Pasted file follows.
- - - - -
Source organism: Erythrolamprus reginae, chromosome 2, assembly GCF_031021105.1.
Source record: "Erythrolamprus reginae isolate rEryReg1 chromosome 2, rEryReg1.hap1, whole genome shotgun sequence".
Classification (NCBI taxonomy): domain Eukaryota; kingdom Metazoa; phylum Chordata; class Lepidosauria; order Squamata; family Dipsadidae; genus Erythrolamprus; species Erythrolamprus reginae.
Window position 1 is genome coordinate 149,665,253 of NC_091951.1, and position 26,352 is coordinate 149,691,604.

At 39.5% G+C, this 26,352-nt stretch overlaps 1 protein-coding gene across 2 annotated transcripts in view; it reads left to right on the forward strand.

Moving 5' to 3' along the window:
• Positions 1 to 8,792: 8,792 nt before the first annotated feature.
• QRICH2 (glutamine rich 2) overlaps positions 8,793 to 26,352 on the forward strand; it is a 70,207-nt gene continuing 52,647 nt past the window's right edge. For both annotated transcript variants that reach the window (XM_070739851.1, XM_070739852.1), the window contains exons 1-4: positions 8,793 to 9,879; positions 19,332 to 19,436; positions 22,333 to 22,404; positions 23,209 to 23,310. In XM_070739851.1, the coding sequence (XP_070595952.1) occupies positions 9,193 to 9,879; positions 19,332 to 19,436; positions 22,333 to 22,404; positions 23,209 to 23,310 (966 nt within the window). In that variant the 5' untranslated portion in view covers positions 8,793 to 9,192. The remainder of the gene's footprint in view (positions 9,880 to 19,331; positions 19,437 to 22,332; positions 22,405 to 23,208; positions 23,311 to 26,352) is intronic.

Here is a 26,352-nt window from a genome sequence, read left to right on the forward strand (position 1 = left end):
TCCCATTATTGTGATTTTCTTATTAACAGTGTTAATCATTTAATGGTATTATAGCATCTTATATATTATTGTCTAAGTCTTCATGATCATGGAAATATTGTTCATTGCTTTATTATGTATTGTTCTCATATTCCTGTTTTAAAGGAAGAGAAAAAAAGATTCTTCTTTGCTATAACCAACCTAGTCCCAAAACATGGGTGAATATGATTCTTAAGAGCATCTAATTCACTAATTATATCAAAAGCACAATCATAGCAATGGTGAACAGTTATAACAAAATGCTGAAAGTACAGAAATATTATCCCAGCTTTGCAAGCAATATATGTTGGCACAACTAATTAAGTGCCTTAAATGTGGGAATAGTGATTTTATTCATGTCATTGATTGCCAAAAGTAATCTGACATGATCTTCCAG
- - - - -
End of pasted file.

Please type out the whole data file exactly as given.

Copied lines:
Source organism: Erythrolamprus reginae, chromosome 2, assembly GCF_031021105.1.
Source record: "Erythrolamprus reginae isolate rEryReg1 chromosome 2, rEryReg1.hap1, whole genome shotgun sequence".
Classification (NCBI taxonomy): domain Eukaryota; kingdom Metazoa; phylum Chordata; class Lepidosauria; order Squamata; family Dipsadidae; genus Erythrolamprus; species Erythrolamprus reginae.
Window position 1 is genome coordinate 149,665,253 of NC_091951.1, and position 26,352 is coordinate 149,691,604.

At 39.5% G+C, this 26,352-nt stretch overlaps 1 protein-coding gene across 2 annotated transcripts in view; it reads left to right on the forward strand.

Moving 5' to 3' along the window:
• Positions 1 to 8,792: 8,792 nt before the first annotated feature.
• QRICH2 (glutamine rich 2) overlaps positions 8,793 to 26,352 on the forward strand; it is a 70,207-nt gene continuing 52,647 nt past the window's right edge. For both annotated transcript variants that reach the window (XM_070739851.1, XM_070739852.1), the window contains exons 1-4: positions 8,793 to 9,879; positions 19,332 to 19,436; positions 22,333 to 22,404; positions 23,209 to 23,310. In XM_070739851.1, the coding sequence (XP_070595952.1) occupies positions 9,193 to 9,879; positions 19,332 to 19,436; positions 22,333 to 22,404; positions 23,209 to 23,310 (966 nt within the window). In that variant the 5' untranslated portion in view covers positions 8,793 to 9,192. The remainder of the gene's footprint in view (positions 9,880 to 19,331; positions 19,437 to 22,332; positions 22,405 to 23,208; positions 23,311 to 26,352) is intronic.

Here is a 26,352-nt window from a genome sequence, read left to right on the forward strand (position 1 = left end):
TCCCATTATTGTGATTTTCTTATTAACAGTGTTAATCATTTAATGGTATTATAGCATCTTATATATTATTGTCTAAGTCTTCATGATCATGGAAATATTGTTCATTGCTTTATTATGTATTGTTCTCATATTCCTGTTTTAAAGGAAGAGAAAAAAAGATTCTTCTTTGCTATAACCAACCTAGTCCCAAAACATGGGTGAATATGATTCTTAAGAGCATCTAATTCACTAATTATATCAAAAGCACAATCATAGCAATGGTGAACAGTTATAACAAAATGCTGAAAGTACAGAAATATTATCCCAGCTTTGCAAGCAATATATGTTGGCACAACTAATTAAGTGCCTTAAATGTGGGAATAGTGATTTTATTCATGTCATTGATTGCCAAAAGTAATCTGACATGATCTTCCAG